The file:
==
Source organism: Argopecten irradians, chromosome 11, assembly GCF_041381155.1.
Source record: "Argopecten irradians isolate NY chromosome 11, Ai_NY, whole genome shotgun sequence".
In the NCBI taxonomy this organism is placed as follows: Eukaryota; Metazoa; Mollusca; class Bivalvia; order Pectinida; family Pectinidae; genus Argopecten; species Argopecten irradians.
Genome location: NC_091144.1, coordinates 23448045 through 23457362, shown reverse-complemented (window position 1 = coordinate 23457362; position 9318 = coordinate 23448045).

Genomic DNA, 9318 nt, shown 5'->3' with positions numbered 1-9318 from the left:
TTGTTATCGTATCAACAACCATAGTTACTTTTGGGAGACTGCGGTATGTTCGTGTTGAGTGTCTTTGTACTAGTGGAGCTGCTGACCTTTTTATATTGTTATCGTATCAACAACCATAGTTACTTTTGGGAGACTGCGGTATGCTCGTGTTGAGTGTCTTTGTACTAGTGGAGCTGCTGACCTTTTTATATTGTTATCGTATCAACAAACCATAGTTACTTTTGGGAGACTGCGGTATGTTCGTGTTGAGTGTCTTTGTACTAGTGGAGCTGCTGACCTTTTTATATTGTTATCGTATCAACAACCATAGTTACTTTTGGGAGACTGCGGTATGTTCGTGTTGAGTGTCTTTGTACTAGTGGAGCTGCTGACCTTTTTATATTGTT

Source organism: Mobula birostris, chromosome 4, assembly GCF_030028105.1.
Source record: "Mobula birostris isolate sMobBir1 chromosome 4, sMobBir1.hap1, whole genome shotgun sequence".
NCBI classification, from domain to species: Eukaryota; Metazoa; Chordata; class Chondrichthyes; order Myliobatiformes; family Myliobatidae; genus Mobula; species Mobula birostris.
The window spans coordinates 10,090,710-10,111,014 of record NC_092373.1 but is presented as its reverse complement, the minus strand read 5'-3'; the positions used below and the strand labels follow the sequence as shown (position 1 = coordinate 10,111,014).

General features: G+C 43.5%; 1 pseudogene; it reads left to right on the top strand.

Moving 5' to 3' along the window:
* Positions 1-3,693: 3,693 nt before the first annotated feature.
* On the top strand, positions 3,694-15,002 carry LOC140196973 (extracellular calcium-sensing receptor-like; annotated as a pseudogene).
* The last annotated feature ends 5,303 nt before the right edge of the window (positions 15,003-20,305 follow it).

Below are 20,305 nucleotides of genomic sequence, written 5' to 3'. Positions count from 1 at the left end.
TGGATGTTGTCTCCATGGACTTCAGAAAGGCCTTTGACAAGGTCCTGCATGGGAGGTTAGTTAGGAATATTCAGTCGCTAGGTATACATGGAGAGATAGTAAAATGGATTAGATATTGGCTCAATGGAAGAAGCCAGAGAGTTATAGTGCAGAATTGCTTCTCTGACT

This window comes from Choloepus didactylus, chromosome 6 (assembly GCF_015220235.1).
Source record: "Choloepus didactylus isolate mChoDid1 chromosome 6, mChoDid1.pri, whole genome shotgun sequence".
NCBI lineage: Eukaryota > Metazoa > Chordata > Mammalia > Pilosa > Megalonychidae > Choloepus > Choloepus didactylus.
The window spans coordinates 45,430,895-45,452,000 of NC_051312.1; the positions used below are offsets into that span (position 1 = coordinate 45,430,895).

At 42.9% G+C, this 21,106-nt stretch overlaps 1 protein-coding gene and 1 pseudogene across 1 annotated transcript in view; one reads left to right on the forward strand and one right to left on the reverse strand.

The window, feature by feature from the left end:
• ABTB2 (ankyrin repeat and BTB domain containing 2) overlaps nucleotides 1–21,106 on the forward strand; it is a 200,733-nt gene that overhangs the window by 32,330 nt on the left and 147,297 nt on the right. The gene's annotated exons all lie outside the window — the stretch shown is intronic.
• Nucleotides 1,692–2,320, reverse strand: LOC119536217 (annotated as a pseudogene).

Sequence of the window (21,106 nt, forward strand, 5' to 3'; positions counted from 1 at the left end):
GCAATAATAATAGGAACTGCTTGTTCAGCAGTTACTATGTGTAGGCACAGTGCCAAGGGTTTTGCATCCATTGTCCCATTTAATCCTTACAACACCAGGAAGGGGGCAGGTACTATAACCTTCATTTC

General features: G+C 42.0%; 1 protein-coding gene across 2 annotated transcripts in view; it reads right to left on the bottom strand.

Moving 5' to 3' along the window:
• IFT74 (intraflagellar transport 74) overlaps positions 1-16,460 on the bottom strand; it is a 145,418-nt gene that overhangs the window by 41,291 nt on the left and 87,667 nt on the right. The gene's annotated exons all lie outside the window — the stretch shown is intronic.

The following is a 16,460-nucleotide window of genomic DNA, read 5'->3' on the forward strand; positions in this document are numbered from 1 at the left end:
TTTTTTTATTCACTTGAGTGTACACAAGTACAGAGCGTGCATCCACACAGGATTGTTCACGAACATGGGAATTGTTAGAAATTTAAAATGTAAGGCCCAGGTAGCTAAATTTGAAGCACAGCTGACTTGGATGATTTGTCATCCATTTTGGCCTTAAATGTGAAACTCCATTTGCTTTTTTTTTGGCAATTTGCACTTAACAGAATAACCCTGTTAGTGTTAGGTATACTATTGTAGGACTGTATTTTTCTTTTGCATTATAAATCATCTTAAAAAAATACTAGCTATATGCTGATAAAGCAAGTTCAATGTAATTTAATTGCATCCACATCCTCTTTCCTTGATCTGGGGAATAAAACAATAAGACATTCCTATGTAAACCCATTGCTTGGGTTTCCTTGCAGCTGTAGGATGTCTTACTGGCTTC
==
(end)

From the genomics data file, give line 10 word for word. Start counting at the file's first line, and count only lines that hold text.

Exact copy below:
The window spans coordinates 10,090,710-10,111,014 of record NC_092373.1 but is presented as its reverse complement, the minus strand read 5'-3'; the positions used below and the strand labels follow the sequence as shown (position 1 = coordinate 10,111,014).